Monday, September 26, 2005

Film Censorship Storm Brews in India

[From The Telegraph, Calcutta, India]

NEW DEHLI -- A row is brewing over possible Indian government censorship, with filmmakers questioning the proposed guidelines for entries to film festivals and national film awards.

The country's information and broadcasting ministry set up a committee to formulate a list of proposed guidelines for films.

Part of the committee's proposals, in brief:

The ministry would retain the right to exempt films from censor board certification. There could be three main grounds for denial of exemption:
• The film is a threat to national security.
• It could cause a law and order problem.
• It offends human sensibilities.



LibraryTavern Liz said...

This comment goes with one of your links, rather than with the post it's under:

You might want to re-think your admiration for Reporters Without Borders:

The ZenFo Pro said...

LOL...well, figured somebody'd dislike it. RSF has gotten a bad rap for unconfirmed reports by folks like those at CounterPunch.

CounterPunch has a blatant agenda - its slogan of "we've got the right enemies" might as well be a banner ad flashing "We're a rumor mill."

I put about as much credibility there as I do with other gossip sites like the Drudge Report or Gawker. Who knows how much is actually true or just progressive (as opposed to conservative) propaganda?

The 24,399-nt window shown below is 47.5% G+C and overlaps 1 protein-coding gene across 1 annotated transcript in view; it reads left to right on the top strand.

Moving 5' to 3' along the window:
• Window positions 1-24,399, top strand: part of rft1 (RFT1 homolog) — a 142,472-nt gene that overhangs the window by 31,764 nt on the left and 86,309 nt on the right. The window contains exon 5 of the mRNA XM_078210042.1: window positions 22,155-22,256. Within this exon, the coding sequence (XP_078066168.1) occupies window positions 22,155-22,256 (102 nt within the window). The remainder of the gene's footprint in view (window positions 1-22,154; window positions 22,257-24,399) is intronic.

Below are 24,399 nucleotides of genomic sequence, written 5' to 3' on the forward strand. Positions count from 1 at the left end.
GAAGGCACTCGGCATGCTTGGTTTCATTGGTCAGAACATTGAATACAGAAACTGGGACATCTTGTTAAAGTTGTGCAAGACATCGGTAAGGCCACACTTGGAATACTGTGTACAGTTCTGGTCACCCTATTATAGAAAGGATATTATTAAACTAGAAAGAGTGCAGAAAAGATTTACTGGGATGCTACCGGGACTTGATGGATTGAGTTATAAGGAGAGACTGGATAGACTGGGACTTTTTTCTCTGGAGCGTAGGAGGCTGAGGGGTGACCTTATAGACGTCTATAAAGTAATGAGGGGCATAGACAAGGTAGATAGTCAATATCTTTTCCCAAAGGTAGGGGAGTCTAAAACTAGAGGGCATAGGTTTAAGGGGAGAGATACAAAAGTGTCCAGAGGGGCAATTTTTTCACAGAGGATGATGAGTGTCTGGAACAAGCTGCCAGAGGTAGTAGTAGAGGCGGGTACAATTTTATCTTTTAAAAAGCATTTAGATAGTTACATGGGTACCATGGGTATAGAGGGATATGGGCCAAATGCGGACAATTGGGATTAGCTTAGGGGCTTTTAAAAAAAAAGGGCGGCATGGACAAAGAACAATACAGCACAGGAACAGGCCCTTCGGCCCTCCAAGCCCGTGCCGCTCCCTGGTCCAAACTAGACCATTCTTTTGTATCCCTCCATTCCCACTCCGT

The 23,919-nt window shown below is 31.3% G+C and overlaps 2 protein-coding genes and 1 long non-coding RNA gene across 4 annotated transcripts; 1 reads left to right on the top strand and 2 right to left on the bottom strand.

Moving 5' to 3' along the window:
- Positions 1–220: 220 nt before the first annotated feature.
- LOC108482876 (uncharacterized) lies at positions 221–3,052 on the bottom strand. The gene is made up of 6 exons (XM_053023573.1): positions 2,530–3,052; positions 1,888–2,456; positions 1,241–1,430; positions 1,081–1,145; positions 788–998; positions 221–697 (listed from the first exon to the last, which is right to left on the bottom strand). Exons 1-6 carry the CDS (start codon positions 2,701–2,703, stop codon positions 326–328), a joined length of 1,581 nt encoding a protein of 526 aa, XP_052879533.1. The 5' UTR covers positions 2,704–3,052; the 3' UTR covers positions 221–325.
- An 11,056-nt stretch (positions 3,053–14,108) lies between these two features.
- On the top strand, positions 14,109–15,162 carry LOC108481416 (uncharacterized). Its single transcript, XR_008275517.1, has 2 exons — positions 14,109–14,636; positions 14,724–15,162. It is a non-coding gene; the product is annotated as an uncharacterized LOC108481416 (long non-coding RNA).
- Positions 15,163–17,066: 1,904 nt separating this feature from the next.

The article also appears in at least one other online publication, Gramna - a sactioned publication of the Communist Party of Cuba. Who was cutting the checks when she was freelancing?

Diana Barahona refers to herself as a "freelance journalist" yet lists only her membership in a union and the fact that she's been to South America to establish her credibility. Without any sort of legitimate credibility, she's nothing more than a woman with an ax to grind, offering no real solutions.

Take a look at the RSF publication - regardless of its founder's intent or political bias, the publication is professionally written by journalists and media scholars from across the spectrum. And sure, its sponsored by the French Foreign Ministry. Big deal. Helping liberate people on the other side of the information gap and combat censorship is so much more important than any particular political ideology.